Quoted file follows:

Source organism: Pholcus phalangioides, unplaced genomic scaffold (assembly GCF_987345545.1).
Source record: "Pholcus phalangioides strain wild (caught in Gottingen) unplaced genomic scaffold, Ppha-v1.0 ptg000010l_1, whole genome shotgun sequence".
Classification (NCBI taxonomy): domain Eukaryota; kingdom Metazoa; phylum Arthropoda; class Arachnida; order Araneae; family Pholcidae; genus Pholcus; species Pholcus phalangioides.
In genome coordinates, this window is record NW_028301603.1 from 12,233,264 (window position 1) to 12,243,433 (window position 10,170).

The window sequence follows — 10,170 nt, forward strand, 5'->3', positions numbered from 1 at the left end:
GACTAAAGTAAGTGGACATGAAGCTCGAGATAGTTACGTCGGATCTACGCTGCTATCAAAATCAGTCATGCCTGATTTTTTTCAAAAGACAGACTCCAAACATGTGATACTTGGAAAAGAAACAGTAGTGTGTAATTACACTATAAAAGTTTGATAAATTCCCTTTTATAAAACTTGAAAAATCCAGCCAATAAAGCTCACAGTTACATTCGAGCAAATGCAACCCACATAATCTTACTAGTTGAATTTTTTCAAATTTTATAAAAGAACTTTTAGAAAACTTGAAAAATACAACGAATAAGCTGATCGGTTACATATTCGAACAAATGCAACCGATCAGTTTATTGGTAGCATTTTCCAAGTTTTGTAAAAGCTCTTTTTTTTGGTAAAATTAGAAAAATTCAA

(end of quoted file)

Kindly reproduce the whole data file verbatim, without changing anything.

Source organism: Pholcus phalangioides, unplaced genomic scaffold (assembly GCF_987345545.1).
Source record: "Pholcus phalangioides strain wild (caught in Gottingen) unplaced genomic scaffold, Ppha-v1.0 ptg000010l_1, whole genome shotgun sequence".
Classification (NCBI taxonomy): domain Eukaryota; kingdom Metazoa; phylum Arthropoda; class Arachnida; order Araneae; family Pholcidae; genus Pholcus; species Pholcus phalangioides.
In genome coordinates, this window is record NW_028301603.1 from 12,233,264 (window position 1) to 12,243,433 (window position 10,170).

The window sequence follows — 10,170 nt, forward strand, 5'->3', positions numbered from 1 at the left end:
GACTAAAGTAAGTGGACATGAAGCTCGAGATAGTTACGTCGGATCTACGCTGCTATCAAAATCAGTCATGCCTGATTTTTTTCAAAAGACAGACTCCAAACATGTGATACTTGGAAAAGAAACAGTAGTGTGTAATTACACTATAAAAGTTTGATAAATTCCCTTTTATAAAACTTGAAAAATCCAGCCAATAAAGCTCACAGTTACATTCGAGCAAATGCAACCCACATAATCTTACTAGTTGAATTTTTTCAAATTTTATAAAAGAACTTTTAGAAAACTTGAAAAATACAACGAATAAGCTGATCGGTTACATATTCGAACAAATGCAACCGATCAGTTTATTGGTAGCATTTTCCAAGTTTTGTAAAAGCTCTTTTTTTTGGTAAAATTAGAAAAATTCAA